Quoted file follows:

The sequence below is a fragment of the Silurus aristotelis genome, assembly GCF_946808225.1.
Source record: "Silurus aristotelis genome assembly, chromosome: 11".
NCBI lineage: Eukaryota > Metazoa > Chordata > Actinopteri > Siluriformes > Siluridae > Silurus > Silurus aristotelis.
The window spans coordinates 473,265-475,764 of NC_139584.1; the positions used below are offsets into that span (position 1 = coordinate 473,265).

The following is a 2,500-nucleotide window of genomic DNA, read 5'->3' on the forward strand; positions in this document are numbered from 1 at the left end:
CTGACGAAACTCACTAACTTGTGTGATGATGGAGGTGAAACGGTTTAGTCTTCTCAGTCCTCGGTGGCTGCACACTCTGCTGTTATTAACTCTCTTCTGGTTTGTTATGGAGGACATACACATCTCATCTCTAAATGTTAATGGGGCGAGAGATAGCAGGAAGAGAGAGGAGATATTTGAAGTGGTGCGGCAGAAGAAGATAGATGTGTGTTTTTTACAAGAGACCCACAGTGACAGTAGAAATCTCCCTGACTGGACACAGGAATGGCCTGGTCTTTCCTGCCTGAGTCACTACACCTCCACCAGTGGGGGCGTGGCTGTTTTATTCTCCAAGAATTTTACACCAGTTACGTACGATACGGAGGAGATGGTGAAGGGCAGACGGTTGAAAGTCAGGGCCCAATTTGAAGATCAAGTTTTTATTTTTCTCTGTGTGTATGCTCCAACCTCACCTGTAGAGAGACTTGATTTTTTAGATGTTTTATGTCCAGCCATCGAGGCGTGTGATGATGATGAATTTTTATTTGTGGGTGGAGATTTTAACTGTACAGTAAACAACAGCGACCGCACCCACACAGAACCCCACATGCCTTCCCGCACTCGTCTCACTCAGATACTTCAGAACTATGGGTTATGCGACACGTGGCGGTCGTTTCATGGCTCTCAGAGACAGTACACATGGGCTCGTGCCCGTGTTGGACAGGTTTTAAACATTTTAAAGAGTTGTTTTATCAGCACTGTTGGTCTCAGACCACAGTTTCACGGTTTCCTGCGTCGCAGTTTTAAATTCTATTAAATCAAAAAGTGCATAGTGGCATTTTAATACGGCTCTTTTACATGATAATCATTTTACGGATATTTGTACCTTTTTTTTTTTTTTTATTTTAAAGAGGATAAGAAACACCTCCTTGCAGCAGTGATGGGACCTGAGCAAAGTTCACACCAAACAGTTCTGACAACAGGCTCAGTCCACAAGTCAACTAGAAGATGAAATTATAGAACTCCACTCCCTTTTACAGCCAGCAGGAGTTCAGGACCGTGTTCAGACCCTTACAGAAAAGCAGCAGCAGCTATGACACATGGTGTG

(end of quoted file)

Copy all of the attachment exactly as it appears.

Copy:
The sequence below is a fragment of the Silurus aristotelis genome, assembly GCF_946808225.1.
Source record: "Silurus aristotelis genome assembly, chromosome: 11".
NCBI lineage: Eukaryota > Metazoa > Chordata > Actinopteri > Siluriformes > Siluridae > Silurus > Silurus aristotelis.
The window spans coordinates 473,265-475,764 of NC_139584.1; the positions used below are offsets into that span (position 1 = coordinate 473,265).

The following is a 2,500-nucleotide window of genomic DNA, read 5'->3' on the forward strand; positions in this document are numbered from 1 at the left end:
CTGACGAAACTCACTAACTTGTGTGATGATGGAGGTGAAACGGTTTAGTCTTCTCAGTCCTCGGTGGCTGCACACTCTGCTGTTATTAACTCTCTTCTGGTTTGTTATGGAGGACATACACATCTCATCTCTAAATGTTAATGGGGCGAGAGATAGCAGGAAGAGAGAGGAGATATTTGAAGTGGTGCGGCAGAAGAAGATAGATGTGTGTTTTTTACAAGAGACCCACAGTGACAGTAGAAATCTCCCTGACTGGACACAGGAATGGCCTGGTCTTTCCTGCCTGAGTCACTACACCTCCACCAGTGGGGGCGTGGCTGTTTTATTCTCCAAGAATTTTACACCAGTTACGTACGATACGGAGGAGATGGTGAAGGGCAGACGGTTGAAAGTCAGGGCCCAATTTGAAGATCAAGTTTTTATTTTTCTCTGTGTGTATGCTCCAACCTCACCTGTAGAGAGACTTGATTTTTTAGATGTTTTATGTCCAGCCATCGAGGCGTGTGATGATGATGAATTTTTATTTGTGGGTGGAGATTTTAACTGTACAGTAAACAACAGCGACCGCACCCACACAGAACCCCACATGCCTTCCCGCACTCGTCTCACTCAGATACTTCAGAACTATGGGTTATGCGACACGTGGCGGTCGTTTCATGGCTCTCAGAGACAGTACACATGGGCTCGTGCCCGTGTTGGACAGGTTTTAAACATTTTAAAGAGTTGTTTTATCAGCACTGTTGGTCTCAGACCACAGTTTCACGGTTTCCTGCGTCGCAGTTTTAAATTCTATTAAATCAAAAAGTGCATAGTGGCATTTTAATACGGCTCTTTTACATGATAATCATTTTACGGATATTTGTACCTTTTTTTTTTTTTTTATTTTAAAGAGGATAAGAAACACCTCCTTGCAGCAGTGATGGGACCTGAGCAAAGTTCACACCAAACAGTTCTGACAACAGGCTCAGTCCACAAGTCAACTAGAAGATGAAATTATAGAACTCCACTCCCTTTTACAGCCAGCAGGAGTTCAGGACCGTGTTCAGACCCTTACAGAAAAGCAGCAGCAGCTATGACACATGGTGTG